Milk Powder Slumps to Lowest Since 2009 on China Concern
Whole-milk powder prices tumbled to their lowest level since 2009 on concern purchases from China, the world’s biggest buyer, may decline as favorable weather boosts global supply.
Powder for June delivery slumped 14 percent to $2,766 a metric ton, the lowest level since Aug. 4, 2009, according to the weighted-average price from Fonterra Cooperative Group Ltd., the world’s largest dairy exporter. The drop, the ninth consecutive decline, was the most since August 2010, it said.
“There’s still ample supply out of New Zealand and there’s talk that Chinese buyers are out of the market,” said Michael Harvey, an analyst at Rabobank International. “They’ve filled the quota from New Zealand quite quickly and have built up a short-term stockpile. There’s an expectation that they’ll be out of the market for a couple of months.”
Whole-milk powder plunged 22 percent this year as record prices in 2011 and good weather in most regions spurred production. The New Zealand-China Free Trade Agreement allows the export of some New Zealand dairy products under preferential tariff rates to a certain level. Prices may continue to soften this quarter on surging global supplies, Fonterra Chief Executive Officer Theo Spierings said March 29.
China’s whole-milk powder imports climbed 45 percent in February and purchases of skim-milk powder were more than double the same level a year earlier, according to NZX Agrifax.
Milk output in the U.S., the largest producer, will rise 1.8 percent to a record 199.7 billion pounds (90.6 million tons) in 2012, the Department of Agriculture estimates. Fonterra’s milk collections this season are up 10 percent from the same period in 2011, the company said last month.
“There’s a lot of milk around short-term and it will have to flush through the system but at the end of the year, we think the market should have stabilized and possibly even see some kind of recovery,” Harvey said from Melbourne today. “Demand is pretty healthy in markets like the Middle East and Southeast Asia, so that’s going to support prices.”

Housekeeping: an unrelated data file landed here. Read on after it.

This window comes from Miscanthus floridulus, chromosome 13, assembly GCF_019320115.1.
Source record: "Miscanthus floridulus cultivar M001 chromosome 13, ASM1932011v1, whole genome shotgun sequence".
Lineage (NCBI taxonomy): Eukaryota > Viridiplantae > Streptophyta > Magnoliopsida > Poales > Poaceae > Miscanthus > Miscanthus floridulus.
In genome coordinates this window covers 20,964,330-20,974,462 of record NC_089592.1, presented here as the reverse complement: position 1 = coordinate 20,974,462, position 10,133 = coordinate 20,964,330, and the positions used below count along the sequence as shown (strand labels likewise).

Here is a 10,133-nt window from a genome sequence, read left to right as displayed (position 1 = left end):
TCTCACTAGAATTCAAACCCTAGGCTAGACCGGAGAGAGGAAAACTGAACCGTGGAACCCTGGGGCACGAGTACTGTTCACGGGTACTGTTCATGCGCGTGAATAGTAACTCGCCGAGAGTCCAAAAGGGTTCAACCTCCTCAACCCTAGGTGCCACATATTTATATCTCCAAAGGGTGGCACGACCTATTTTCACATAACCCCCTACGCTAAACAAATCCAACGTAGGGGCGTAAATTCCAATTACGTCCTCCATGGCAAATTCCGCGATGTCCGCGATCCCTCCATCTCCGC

Auckland-based Fonterra said yesterday it will invest in a blending and packing plant in Indonesia to meet a forecast 50 percent surge in dairy demand in the next eight years. The company will spend NZ$100 million ($82 million) on two more dairy farms in China to meet rising demand, it said April 12.
Whole-milk powder reached a record $4,958 a ton in March last year, buoyed by demand from Asia and supply concerns in New Zealand. Milk futures traded on the Chicago Mercantile Exchange have slumped 14 percent this year after climbing 31 percent in 2011. That compares with a 5.4 percent gain in the Standard & Poor’s GSCI Spot Index this year.
Fonterra sells whole and skim-milk powder, dried-milk fat, cheese, and casein at its GlobalDairyTrade auctions. The company offers one-month contracts with delivery from two months after the sale, and two three-month contracts with delivery three and six months later.
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